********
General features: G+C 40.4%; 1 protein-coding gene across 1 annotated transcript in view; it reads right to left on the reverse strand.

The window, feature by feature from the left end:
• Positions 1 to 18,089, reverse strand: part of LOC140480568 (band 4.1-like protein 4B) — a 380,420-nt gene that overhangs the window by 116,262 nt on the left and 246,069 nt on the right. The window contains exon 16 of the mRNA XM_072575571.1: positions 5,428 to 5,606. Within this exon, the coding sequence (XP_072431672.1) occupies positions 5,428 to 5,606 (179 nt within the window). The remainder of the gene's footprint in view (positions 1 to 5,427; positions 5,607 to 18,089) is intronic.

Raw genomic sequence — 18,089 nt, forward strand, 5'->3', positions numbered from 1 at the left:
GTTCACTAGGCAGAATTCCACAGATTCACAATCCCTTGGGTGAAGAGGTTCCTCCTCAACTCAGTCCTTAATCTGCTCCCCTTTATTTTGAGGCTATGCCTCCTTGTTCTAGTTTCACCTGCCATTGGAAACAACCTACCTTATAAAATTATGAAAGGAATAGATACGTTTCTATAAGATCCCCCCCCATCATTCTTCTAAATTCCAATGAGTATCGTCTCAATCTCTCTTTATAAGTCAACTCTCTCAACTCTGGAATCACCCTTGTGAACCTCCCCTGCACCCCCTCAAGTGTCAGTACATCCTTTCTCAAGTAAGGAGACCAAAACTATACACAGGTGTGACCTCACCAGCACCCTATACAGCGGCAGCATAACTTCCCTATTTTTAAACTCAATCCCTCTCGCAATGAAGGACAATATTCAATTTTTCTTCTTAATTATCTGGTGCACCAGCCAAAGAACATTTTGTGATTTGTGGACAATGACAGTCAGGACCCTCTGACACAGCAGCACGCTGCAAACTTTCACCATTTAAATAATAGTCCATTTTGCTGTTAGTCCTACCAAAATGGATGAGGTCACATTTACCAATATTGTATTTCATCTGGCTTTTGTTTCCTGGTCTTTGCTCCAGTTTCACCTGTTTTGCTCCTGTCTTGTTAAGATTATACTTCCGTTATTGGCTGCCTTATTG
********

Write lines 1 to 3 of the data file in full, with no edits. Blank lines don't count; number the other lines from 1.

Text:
General features: G+C 40.4%; 1 protein-coding gene across 1 annotated transcript in view; it reads right to left on the reverse strand.

The window, feature by feature from the left end:
• Positions 1 to 18,089, reverse strand: part of LOC140480568 (band 4.1-like protein 4B) — a 380,420-nt gene that overhangs the window by 116,262 nt on the left and 246,069 nt on the right. The window contains exon 16 of the mRNA XM_072575571.1: positions 5,428 to 5,606. Within this exon, the coding sequence (XP_072431672.1) occupies positions 5,428 to 5,606 (179 nt within the window). The remainder of the gene's footprint in view (positions 1 to 5,427; positions 5,607 to 18,089) is intronic.